Seemingly, the internet continues to be the ‘Wild West’ of content and communications… Anyone can create a free blog site to say whatever they want with little or no consequences.
A plethora of hate websites offering quixotic content have popped up in recent years. While the average blogger wanting to criticise a particular company simply vents their bile by bellowing at a customer service representative, hate websites go further. Much further.
They’re operated by perennially peeved people, and obsessively operate to bring down the reputation of their least favorite corporations.
Hate websites are not the same as websites that host bad reviews; you can reach out to the latter for help with removing negative reviews while complying with their official standard practices. ORM services can also be used to remove negative content from such sites, but hate websites may not be operated by official companies, rather individuals who are difficult to identify.
Free blog platforms such as WordPress, Wix and Blogspot are notoriously protecting freedom of speech and allowing their users to freely write content, without censoring hate content. They do not do a great job at suspending hate websites if they are violating their terms of service, even if they continue to post objectionable or offensive content.
The root problem is these sites offer a depth of customisation options, which makes it difficult to detect which blogging platform is used by defamatory authors to spread hate content about an organisation.
Such blogs are intended to do harm, and they are indeed full of hatred and can cause despicable consequences. Vegetarian extremists, for instance, can hire individuals to spread hate content about meat-based fast-food chains, and bigots can recruit like-minded people and persuade them to write content that goes beyond the ‘apparently trivial’ blog post.
Macdonaldssucks.com is an example of a hate site to defame the fast food giant. Walmarksucksorg.blogspot.com is another for the retail giant. Free blog platforms are making it easy for anyone to start such domains.
Most of the free blog sites have given the option to report content that violates their term of service, which includes hate speech. However, organisations will have to make a strong case to convince website hosts that the content is indeed an act of hatred rather than criticism or a case of a bad experience.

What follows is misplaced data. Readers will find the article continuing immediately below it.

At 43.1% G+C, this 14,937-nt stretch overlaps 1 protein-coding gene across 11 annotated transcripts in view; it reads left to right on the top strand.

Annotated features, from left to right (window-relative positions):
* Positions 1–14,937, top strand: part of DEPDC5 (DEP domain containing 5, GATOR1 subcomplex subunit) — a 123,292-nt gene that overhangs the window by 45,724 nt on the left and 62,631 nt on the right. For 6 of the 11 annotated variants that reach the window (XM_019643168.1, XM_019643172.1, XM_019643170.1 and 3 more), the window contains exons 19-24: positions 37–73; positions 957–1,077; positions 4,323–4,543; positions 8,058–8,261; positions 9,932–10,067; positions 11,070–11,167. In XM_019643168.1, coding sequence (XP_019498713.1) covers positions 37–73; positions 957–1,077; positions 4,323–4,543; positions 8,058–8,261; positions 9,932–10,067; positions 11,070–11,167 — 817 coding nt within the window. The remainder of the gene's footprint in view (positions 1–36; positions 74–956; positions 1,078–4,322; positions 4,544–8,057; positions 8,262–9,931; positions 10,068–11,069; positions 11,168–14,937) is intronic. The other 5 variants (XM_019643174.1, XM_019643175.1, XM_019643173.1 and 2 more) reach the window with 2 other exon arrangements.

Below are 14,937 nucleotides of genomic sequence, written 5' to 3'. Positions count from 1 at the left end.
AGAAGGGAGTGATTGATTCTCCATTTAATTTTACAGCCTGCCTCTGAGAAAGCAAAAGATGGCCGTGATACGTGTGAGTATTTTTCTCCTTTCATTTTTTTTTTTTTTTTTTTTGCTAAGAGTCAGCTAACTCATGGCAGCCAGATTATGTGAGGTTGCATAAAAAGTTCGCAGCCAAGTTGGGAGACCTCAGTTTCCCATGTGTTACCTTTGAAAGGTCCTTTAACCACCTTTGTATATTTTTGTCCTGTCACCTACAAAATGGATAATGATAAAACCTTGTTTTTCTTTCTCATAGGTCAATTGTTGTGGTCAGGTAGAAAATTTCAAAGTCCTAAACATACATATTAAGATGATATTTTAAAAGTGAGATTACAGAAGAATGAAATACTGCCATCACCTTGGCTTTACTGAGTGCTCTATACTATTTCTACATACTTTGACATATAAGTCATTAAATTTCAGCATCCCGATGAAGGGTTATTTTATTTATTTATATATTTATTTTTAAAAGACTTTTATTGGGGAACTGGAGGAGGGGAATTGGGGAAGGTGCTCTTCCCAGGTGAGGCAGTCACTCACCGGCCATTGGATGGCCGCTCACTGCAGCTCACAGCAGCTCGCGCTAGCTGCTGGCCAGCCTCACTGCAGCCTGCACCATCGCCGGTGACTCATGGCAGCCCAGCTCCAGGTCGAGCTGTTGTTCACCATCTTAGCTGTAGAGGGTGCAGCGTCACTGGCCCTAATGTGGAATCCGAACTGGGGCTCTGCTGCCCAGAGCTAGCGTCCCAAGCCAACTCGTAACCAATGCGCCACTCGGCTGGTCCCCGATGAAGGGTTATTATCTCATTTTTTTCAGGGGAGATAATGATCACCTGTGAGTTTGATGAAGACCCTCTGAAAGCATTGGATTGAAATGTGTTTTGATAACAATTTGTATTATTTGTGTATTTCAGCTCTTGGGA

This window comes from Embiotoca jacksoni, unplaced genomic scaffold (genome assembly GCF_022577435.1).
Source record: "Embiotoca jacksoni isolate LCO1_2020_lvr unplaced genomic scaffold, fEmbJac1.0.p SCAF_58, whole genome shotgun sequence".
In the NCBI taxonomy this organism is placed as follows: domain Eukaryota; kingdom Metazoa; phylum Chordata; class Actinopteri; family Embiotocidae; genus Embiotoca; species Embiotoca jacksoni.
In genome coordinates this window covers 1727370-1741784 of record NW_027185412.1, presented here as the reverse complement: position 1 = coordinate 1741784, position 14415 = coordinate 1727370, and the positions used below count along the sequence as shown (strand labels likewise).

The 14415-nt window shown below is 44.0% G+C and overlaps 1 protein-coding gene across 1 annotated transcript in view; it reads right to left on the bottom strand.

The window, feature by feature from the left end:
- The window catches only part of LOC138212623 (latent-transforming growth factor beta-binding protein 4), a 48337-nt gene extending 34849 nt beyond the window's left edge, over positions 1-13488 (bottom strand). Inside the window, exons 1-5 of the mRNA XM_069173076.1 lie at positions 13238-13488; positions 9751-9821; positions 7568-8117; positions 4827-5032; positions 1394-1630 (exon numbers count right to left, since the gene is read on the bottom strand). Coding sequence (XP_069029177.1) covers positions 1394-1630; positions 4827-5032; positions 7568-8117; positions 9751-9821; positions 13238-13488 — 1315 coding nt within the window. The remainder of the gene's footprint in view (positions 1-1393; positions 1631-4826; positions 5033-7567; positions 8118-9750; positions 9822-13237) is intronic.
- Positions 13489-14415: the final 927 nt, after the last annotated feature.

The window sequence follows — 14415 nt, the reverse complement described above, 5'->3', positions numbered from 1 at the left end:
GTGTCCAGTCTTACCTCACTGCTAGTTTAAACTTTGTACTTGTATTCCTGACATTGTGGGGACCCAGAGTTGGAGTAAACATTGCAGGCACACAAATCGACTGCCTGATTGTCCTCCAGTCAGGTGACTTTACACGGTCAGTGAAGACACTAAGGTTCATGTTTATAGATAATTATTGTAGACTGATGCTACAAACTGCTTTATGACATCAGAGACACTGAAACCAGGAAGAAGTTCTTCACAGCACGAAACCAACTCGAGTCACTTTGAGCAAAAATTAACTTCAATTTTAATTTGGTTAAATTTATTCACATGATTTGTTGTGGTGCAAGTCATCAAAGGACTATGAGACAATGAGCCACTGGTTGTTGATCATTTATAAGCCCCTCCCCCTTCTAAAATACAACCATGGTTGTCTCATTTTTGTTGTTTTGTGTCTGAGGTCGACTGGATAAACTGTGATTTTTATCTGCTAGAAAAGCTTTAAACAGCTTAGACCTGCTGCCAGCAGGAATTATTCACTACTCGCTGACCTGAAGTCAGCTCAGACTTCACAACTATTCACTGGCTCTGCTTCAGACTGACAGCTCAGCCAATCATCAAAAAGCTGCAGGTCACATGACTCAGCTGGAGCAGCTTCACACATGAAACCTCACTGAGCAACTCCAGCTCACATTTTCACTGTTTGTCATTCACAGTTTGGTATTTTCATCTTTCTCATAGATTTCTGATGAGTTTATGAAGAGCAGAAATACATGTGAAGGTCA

For example, WordPress.com provides an abuse form that can be used to report hate content to the WordPress staff. They will review all blog sites that have the URL ‘wordpress.com’ or say the site is ‘powered by WordPress.com’ to see if terms of service are being violated. The site will be suspended if it violates terms of service.
However, these blog sites inform that they may not always be in a position to determine if a website is a ‘hate site’ or not. In that case, enterprises and organisations are left with the following options:
Legal action: If a company is unable to get the host process the request for removal of hate site, it can take legal action. The matter can be placed before the judge. But laws involving hate websites can be tricky to understand; a case must prove that the site caused financial and reputation harm, and was created with no attempt to research the truth. Some ORM companies may be able to provide legal support with free consultation.
ORM services: Organisations can leverage ORM specialists that take a cyber forensic approach to online reputation management. Such service providers will process every case of hate website with human forensics and propriety software to remove unwanted hate information.
Hate websites are not easy to remove, but these few approaches can solve the problem, saving corporations from reputation, financial and legal costs.
The difference with Massive is we take a forensic approach to all reputation cases. Hate websites can be removed just like any other content which is in violation of publishing guidelines.
This diagram covers our usual process.
All services are pay-on-result and extremely effective. We do not use “SEO” suppression techniques but instead provide permanent results.